See this as well.  And also this.

In the late 1990s and early 2000s, there was some work going on in population genetics concerning multilocus genotypes.  A lot of good could have come from that if it was continued.  By an interesting coincidence, work on this subject essentially ended around the same time Der Movement and the HBDers went online talking about, and dissecting, population genetics studies.  It could be a coincidence, but given how most population geneticists are hysterical SJWs, maybe some of them decided not to investigate areas of their field that would focus attention on the great degree of actual ethnoracial differentiation that exists when genetic structure is taken into account.

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More Problems With Fst

More Fst follies.

Commonly used measures such as FST and its derivatives based on gene identity probabilities do not reliably reflect difference, as they can be maximal when almost all populations are identical and very small when populations are completely distinct.

I’ve been saying this for years, citing other papers, noting the stupidity of people like J Richards of Majority Rights, who was breathlessly pontificating about minute differences in Fst values – a metric that cannot reliably determine genetic differentiation, since it is dependent upon the genetic variation within groups; it essentially is more about the apportioning of genetic variation within and between groups.

But all of this won’t stop Der Movement “activists” from using discredited metrics when it serves their purposes.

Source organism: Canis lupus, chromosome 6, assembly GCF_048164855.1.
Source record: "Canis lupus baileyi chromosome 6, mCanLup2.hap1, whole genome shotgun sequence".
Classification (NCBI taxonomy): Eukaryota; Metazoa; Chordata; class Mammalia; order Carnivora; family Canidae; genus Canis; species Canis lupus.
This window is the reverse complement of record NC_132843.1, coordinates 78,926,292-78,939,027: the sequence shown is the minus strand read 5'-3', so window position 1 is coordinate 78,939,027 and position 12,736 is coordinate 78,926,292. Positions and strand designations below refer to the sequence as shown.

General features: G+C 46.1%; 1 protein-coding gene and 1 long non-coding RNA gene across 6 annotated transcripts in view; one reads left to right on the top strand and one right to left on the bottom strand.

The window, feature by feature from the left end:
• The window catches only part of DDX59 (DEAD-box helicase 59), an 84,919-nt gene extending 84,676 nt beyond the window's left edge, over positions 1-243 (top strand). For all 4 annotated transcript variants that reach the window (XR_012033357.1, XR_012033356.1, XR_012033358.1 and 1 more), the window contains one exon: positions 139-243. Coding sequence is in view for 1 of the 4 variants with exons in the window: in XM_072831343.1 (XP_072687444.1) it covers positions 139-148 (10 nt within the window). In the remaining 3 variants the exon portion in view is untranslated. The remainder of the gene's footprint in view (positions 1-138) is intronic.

Preliminary Quantitation of Genetic Structure

Genetic differentiation increases with higher levels of genetic integration.

Ted Sallis

Introduction

I have finally performed some preliminary analyses of genetic structure – which I (predominantly) define as the association of alleles at different loci, an association that differs between individuals, between families, and between ethnies. The lack of genetic structure calculations is one of the two major genetics-based weaknesses of On Genetic Interests, the other being the reliance on Fst – which is not a real measure of genetic differentiation – rather than on genetic kinship data.  I’m not going to directly get into genetic kinship here (but note that the “genepool” level of analysis of DifferInt does give sort of a measure of genetic kinship, if the numbers are “crunched” appropriately), but since I’ve been discussing genetic structure for so long, here I present a minimal proof-of-principle of genetic structure quantitation with some human SNP data. This is not an optimal study, which needs to be performed by those with the time, expertise, databases, and computational resources do it well and efficiently (the same goes for global genetic kinship assays). Also, the methodology itself is not optimal and doesn’t cover the entirety of the genetic structure concept, but it does at least cover the underlying core principle.  

Methods

The DifferInt program dealing with genetic integration (1-3) – based on the work of Gillet and Gregorius on “genetic integration” (2) – was utilized, as well as some lists of human SNPs and publicly available HapMap population SNP frequency data. Thus, HapMap populations were analyzed. Europeans (EURO) included CEU (Utah residents of Northern and Western European ancestry) and TSI Tuscans, East Asians (EASIA) included CHB and CHD Chinese and JPT Japanese as well as a separate set of Chinese samples previously named HCB (instead of CHB), South Asians (SOUTH ASIAN) included GIH Gujarati Indians, Negroes (AFRICA) includes YRI Nigerians and ASW SE USA African ancestry and LKK and MKK Kenyans, and there also was Mex (MEXICAN: Mexican ancestry). I also produced a CEU-YRI hybrid by taking ~ ½ the alleles from CEU and ~ ½ from YRI – obviously, this is NOT how real admixture would take place (there would be mixing of both alleles at single loci as well as multiple loci, as well as other important differences consequent to sexual reproduction) – this is merely a very crude proof-of-principle.